Acute Kidney Injury 101: What Dog Parents Should Know
Your pet’s kidneys are critical for normal bodily functions, such as the removal of toxic metabolic waste products from the blood, and regulation of bodily fluids and hormones. What does acute kidney injury mean? It refers to an abrupt decline in the kidneys’ ability to function, often due to a major event such as severe dehydration, blood loss from surgery or injury, or a reaction to medication.
Because the kidneys impact other areas of the body, the changes that occur as a result of acute kidney injury impact many other bodily systems, as well. When kidney function is reduced over a long period of time it can become chronic, as chronic kidney disease. Sadly, kidney disease typically goes undetected until approximately 70% of the kidney is no longer functioning.
Acute kidney injury is not a breed-specific condition, but does seem to occur more often in older animals. It can be the result of trauma, medications, poisoning, infection or blockage of the urinary tract due to stones, crystals, or tumors. One of the most common poisons to be aware of is antifreeze because it contains ethylene glycol, which is highly toxic to the kidneys.
It’s crucial to notice the signs of acute kidney injury, which include:
- Problems with coordination
- Increased or decreased thirst
- Increased or decreased urination
- Lack of appetite
- Straining when urinating
If you notice any of these symptoms in your best friend, you should contact your veterinarian immediately! These symptoms are indicators of many serious diseases and conditions, and your veterinarian can perform tests that will identify why your dog or cat is sick.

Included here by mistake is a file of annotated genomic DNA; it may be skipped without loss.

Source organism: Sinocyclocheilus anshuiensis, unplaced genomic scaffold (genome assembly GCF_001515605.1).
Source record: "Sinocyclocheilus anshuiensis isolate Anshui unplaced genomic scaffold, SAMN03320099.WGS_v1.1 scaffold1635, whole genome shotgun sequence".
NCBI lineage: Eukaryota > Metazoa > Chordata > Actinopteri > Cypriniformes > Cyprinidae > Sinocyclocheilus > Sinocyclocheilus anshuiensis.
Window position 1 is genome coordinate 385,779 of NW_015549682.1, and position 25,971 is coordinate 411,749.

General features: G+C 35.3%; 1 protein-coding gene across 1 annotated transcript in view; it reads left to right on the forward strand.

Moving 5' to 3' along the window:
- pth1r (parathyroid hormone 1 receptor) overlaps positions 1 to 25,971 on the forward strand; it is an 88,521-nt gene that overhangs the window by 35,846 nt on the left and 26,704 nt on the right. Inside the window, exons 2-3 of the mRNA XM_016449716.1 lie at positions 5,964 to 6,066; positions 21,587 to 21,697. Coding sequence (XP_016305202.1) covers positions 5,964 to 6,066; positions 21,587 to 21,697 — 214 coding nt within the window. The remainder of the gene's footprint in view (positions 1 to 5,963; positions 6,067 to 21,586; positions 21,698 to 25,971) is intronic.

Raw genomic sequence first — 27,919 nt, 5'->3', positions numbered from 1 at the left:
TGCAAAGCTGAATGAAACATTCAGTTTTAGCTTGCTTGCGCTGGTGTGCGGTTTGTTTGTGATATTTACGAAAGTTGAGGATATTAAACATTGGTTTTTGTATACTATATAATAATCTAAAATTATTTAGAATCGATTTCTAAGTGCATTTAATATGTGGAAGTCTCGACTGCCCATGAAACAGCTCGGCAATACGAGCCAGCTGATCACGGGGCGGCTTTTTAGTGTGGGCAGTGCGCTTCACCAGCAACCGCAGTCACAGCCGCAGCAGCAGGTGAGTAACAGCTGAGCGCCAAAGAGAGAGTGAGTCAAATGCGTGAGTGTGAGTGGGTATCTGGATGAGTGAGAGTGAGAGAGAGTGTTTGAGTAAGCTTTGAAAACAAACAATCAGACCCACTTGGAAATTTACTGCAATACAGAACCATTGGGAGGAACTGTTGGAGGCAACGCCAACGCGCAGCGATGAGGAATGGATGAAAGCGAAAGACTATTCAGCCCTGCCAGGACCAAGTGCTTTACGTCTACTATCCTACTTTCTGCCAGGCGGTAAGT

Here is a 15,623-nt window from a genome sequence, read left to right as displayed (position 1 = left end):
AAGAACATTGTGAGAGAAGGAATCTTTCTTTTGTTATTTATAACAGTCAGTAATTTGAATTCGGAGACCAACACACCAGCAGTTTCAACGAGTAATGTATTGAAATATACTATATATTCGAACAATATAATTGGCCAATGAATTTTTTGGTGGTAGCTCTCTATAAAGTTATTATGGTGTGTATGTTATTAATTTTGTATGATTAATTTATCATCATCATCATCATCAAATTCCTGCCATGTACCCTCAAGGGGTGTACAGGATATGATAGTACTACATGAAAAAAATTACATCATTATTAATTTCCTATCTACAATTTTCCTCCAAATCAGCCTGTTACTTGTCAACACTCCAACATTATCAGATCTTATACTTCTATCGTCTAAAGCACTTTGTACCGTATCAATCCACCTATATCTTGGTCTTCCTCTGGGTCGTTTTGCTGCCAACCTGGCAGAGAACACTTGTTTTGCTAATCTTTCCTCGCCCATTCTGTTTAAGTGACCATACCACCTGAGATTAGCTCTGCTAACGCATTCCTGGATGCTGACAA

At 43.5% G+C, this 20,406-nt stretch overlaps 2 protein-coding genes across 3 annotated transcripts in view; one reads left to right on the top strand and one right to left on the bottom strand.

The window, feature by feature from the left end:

Your veterinarian may recommend some or all of the following tests to identify why your pet is sick:
- Urine tests to rule out urinary tract infections and to evaluate the kidney’s ability to concentrate urine
- Chemistry tests to check for increased values that indicate kidney dysfunction
- A complete blood count (CBC) to evaluate if there are enough red blood cells
- Electrolyte tests to evaluate hydration status and choose proper fluid supplements, if your pet is dehydrated
- Radiographs (x-rays) and ultrasound to visually evaluate the structure of the kidneys and check for blockage
Treatment can be very intensive as acute kidney injury is a serious and life-threatening disease. Pets are often hospitalized, and treatment is dependent on the underlying cause of the kidney injury. Your veterinarian will discuss